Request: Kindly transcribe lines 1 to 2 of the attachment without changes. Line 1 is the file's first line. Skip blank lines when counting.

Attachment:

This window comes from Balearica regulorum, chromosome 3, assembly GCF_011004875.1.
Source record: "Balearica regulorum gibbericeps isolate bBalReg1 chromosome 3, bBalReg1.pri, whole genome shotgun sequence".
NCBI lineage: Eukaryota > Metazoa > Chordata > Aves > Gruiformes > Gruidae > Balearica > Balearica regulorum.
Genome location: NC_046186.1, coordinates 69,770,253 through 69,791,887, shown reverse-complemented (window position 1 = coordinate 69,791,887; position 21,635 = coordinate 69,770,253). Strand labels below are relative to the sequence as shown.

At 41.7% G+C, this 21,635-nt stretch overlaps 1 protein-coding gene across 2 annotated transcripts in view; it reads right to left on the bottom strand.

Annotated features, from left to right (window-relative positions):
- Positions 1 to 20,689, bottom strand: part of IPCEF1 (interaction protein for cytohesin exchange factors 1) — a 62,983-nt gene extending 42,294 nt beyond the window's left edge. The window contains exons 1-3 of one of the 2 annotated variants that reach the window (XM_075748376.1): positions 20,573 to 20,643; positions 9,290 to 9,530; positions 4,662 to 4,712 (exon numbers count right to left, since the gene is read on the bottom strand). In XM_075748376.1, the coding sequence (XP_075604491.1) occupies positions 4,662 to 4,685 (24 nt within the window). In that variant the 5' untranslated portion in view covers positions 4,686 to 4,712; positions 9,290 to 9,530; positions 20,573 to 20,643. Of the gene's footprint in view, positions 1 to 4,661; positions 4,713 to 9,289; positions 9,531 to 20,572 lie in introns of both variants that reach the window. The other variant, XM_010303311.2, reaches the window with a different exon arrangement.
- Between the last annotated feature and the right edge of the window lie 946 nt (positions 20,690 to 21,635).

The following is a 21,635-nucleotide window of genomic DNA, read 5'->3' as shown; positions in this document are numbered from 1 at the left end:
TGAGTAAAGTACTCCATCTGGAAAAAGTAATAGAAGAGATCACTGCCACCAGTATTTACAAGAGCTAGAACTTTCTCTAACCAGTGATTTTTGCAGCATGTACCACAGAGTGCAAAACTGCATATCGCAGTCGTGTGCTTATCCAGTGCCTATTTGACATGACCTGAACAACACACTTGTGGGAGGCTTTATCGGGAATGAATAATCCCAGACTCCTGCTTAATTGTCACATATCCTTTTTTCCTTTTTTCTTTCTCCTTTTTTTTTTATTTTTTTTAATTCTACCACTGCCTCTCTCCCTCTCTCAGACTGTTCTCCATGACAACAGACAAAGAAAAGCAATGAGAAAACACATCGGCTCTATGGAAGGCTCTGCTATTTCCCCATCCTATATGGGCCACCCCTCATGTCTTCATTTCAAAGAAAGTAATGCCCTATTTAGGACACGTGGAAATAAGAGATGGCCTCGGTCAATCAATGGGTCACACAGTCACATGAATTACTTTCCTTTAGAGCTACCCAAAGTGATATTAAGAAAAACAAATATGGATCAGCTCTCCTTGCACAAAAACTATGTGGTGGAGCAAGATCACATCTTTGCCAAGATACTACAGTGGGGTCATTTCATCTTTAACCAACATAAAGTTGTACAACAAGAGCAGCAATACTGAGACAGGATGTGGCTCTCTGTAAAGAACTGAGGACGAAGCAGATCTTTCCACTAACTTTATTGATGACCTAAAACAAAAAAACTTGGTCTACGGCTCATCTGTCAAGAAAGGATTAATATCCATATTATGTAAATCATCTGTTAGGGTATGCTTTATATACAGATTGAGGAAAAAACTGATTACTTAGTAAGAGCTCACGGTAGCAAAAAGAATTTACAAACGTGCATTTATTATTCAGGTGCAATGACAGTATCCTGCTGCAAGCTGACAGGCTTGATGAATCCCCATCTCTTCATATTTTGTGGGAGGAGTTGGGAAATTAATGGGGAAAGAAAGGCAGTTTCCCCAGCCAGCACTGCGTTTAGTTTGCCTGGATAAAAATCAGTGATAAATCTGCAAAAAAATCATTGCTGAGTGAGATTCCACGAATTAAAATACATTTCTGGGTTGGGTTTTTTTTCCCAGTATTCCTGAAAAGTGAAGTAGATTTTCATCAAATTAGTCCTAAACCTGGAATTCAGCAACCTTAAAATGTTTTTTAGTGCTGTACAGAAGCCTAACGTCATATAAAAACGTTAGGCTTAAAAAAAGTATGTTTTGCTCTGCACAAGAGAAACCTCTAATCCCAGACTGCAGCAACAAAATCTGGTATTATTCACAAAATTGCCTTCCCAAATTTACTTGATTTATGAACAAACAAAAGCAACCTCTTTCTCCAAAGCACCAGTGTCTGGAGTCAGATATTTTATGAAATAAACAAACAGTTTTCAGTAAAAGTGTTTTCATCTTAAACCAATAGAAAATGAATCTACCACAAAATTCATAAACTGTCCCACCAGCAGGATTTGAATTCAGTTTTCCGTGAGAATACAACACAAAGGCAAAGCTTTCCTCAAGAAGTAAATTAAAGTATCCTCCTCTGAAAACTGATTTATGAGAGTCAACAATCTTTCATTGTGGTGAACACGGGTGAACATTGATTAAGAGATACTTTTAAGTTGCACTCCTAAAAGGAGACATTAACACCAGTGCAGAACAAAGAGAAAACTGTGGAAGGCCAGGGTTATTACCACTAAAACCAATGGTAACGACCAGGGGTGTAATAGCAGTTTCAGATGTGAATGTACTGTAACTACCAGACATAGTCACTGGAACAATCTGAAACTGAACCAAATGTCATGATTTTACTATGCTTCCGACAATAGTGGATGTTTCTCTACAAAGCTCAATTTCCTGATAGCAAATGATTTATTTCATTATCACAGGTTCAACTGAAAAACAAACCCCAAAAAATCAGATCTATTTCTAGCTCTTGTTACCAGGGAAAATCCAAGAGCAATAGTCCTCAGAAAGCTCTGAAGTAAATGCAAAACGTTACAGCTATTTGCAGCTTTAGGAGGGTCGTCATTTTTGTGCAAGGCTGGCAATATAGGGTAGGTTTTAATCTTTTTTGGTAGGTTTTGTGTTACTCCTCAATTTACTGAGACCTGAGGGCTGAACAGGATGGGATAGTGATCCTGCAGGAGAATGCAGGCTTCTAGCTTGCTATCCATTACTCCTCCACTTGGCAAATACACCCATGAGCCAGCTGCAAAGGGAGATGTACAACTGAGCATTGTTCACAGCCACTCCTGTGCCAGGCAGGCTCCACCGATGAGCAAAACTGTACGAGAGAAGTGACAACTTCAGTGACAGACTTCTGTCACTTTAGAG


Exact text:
This window comes from Balearica regulorum, chromosome 3, assembly GCF_011004875.1.
Source record: "Balearica regulorum gibbericeps isolate bBalReg1 chromosome 3, bBalReg1.pri, whole genome shotgun sequence".